Despite the pandemic and the ensuing economic fallout, your company managed to raise CHF 92 million in funding – CHF 56 million in 2019 and the rest very recently. What's your secret?
It was precisely because of the pandemic that we decided to streamline our fundraising efforts by continuing a third round rather than starting a new one. So we signed up the same set of investors, mainly Swiss, as well as a few others they had brought on board. This eliminated the need to make lots of presentations to attract new investors, which would have been difficult in light of the public-health situation.
In 2011, when you were a professor at EPFL, your lab developed an algorithm that transforms how computer buses transfer data. This breakthrough technology was the subject of your first patent. Is that when you came up with the idea for a start-up, with the anticipation that it would take off?
Within an hour of our system working for the first time, we thought it would be a good idea to create a start-up. It was immediately clear that, while our technology could give rise to some outstanding research papers, the best way to spotlight it would be through a company. However, Kandou Bus grew much more slowly than we had anticipated in our original business plan, which called for a few months’ R&D work at EPFL, a prototype in under a year, and funding rounds the following year to turn the system into a marketable product. We were hoping to get where we are now in just four years. But when the applications for your invention are in brand-new territory, as was the case for us, then the process is like skiing down a treacherous slope at night with only a flashlight. You have limited visibility, you have to react with lightning speed and, if necessary, change course without falling over. Under such circumstances, finding your way takes time.
What were the key development steps for your business?
We're lucky that our technology is a horizontal one – that is, it concerns all segments of the computer-component market instead of just one narrow application. The downside of this was how to gauge the market early on to determine which segment to target first. During this phase, which lasted three years, we were in stealth mode; we didn't share what we were working on. Fortunately, the CEO of a US start-up, which had become a multinational some years earlier, believed in our technology. He loaned us CHF 10 million in 2012 so that we could keep our head above water. Then in 2014, after delivering a paper at a high-profile industry conference, someone from Marvell, a semiconductor company, expressed real interest in our system. It took two more years to secure this first contract, which really set us on our way.
Successful IT start-ups are rare in Switzerland. What are the advantages of being based at EPFL?
First of all, I live here and I love this region – that's important. Also, because there's not much ICT here, it's easier to blaze your own trail. At a place like Silicon Valley with so many successful high-tech firms, newcomers have a tendency to imitate them in order to get backing, even though that might not be the best course for their business. Finally, being positioned outside the microcosm, and its attendant discussions, lends us an air of mystery, which is an advantage during negotiations. Locating our company at EPFL was a strategic choice at the beginning. I was a professor there and needed to be able to shuttle quickly between the company and my office. Now, however, it gives us a clear advantage in hiring talented young engineers and keeping abreast of research developments.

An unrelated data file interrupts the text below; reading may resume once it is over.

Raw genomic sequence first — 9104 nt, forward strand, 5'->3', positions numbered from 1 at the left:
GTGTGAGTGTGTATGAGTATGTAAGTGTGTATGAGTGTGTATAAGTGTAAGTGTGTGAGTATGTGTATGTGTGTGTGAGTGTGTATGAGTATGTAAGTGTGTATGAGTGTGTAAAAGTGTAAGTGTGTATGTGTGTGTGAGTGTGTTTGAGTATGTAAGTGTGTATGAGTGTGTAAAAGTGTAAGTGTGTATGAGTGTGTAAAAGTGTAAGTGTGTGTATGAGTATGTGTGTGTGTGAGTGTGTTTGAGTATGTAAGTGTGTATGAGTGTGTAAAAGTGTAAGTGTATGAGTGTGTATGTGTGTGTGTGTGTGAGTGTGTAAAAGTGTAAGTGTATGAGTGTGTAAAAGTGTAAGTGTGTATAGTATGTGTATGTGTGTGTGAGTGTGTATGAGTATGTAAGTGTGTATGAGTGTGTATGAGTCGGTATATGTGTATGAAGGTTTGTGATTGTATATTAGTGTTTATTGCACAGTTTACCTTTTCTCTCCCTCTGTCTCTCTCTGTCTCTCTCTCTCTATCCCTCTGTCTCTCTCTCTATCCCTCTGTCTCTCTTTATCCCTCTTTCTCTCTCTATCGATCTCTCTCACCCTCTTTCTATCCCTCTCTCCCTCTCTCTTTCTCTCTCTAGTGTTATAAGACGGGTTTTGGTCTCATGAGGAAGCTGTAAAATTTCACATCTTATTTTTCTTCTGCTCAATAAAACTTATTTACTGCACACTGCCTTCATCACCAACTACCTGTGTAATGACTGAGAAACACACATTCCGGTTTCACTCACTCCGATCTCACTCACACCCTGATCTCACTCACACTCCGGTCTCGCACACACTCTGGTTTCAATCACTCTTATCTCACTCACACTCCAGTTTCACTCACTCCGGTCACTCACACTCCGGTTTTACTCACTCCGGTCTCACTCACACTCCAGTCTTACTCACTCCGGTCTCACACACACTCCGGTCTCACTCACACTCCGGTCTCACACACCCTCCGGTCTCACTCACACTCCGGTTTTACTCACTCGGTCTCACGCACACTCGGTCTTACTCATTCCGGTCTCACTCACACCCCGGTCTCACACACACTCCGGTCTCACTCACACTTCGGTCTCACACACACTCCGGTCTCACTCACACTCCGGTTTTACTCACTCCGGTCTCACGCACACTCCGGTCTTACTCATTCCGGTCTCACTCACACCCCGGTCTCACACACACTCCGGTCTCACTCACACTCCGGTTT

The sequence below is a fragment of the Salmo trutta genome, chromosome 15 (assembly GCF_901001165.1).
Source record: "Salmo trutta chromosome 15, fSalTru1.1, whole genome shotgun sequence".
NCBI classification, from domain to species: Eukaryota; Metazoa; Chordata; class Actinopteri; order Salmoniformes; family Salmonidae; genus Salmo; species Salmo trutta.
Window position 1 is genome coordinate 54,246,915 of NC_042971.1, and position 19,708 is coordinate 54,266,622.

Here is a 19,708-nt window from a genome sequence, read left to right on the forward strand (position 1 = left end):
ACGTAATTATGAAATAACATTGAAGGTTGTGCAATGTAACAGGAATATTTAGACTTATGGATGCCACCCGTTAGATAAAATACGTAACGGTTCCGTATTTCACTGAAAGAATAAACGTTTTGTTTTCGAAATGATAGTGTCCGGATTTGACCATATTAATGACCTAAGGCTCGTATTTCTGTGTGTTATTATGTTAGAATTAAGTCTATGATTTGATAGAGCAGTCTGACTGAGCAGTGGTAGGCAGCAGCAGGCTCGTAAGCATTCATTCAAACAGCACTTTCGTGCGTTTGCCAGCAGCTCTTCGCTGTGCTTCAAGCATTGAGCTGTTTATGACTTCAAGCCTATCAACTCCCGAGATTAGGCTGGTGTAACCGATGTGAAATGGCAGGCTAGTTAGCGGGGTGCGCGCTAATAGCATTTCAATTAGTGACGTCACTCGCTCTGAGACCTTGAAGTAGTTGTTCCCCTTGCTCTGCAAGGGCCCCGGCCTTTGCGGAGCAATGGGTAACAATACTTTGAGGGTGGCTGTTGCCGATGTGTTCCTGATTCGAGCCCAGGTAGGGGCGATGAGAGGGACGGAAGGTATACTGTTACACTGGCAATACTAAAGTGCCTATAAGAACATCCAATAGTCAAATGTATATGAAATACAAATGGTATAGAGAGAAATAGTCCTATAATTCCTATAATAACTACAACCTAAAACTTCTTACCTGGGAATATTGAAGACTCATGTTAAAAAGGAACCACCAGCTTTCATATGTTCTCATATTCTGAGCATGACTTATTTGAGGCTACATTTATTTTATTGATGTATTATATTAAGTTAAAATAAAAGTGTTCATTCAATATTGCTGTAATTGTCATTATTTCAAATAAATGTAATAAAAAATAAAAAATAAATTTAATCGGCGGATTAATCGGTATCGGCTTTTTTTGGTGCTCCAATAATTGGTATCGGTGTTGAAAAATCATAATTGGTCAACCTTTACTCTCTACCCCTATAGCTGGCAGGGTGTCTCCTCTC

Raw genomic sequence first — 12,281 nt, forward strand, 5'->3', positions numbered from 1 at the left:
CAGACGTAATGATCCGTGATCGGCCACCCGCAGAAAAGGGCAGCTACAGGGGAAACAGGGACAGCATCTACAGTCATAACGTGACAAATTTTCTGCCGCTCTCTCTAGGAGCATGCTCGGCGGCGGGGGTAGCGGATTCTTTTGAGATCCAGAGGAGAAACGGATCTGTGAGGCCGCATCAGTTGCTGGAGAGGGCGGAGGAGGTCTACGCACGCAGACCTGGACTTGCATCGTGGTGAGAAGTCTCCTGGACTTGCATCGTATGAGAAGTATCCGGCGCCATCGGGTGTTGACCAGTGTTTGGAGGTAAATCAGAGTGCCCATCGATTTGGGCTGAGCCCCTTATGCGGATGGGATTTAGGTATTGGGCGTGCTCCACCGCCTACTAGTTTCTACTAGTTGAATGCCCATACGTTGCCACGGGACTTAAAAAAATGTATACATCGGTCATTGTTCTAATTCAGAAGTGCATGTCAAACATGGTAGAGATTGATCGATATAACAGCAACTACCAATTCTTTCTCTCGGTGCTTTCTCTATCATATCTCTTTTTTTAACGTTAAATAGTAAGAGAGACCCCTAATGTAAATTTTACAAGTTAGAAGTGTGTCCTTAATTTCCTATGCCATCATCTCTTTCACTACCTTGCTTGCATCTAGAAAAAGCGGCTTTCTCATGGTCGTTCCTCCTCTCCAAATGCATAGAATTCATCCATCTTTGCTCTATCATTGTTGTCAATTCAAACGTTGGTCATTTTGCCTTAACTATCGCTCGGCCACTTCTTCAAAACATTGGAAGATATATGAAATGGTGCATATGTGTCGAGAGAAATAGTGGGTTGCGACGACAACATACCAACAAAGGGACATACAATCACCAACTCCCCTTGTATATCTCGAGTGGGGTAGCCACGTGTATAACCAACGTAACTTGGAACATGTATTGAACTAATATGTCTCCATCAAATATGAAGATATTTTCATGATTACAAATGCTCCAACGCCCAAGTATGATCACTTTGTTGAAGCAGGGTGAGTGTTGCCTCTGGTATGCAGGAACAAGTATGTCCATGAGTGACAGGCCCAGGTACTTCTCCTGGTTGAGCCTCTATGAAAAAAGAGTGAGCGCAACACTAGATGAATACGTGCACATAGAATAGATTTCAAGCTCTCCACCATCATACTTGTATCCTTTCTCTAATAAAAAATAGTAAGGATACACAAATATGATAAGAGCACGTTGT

What advice would you give to entrepreneurs want to create a fast-growing start-up?
Being an entrepreneur is a lot like being a scientist – you have to be passionate about what you do from the outset. You can't invent it later on. Without that kind of enthusiasm, it's extremely difficult to succeed because your personal investment is crucial: developing ideas takes up a lot of time and you don’t get much vacation or weekends off. This kind of commitment is also what allows you to weather the storm when nothing goes according to plan. Afterwards, the fast growth comes on its own. There's no big mystery about the early funding period. You have to cultivate your network, but if an investor doesn't latch on, there's no point spending huge amounts of time trying to convince them. You can see right away if someone's interested.
What are your plans after this substantial funding round?
Now our main goal is to market our first chip for all USB-C connections by spring 2021. This chip allows for faster, lower-power data transfer between all types of devices: smartphones, computers, external hard drives, and so on. We’re currently in the final development phase for the high-end version. Over the next year, we’ll roll out other chips aimed at a much larger market. This will be our first widely-distributed product.
Where do you see your company in ten years or so – is an IPO in the cards? Will Kandou be the next Logitech?
In terms of success, I think Kandou Bus will follow in Logitech's footsteps. My goal is to supply chips for all the devices people use to communicate. Today, systems are built using components, and we’re designing those components. But we’re planning to fabricate finished products based on our technology within a decade. Our technology will likely be used in satellites. With regards to our business model, we want to remain an independent company. As a CEO, I have to keep an eye on the ROI for investors and future shareholders, but as a founder, I have a strong link with the company and want to remain with it for as long as possible. An IPO would be the best way to combine the two.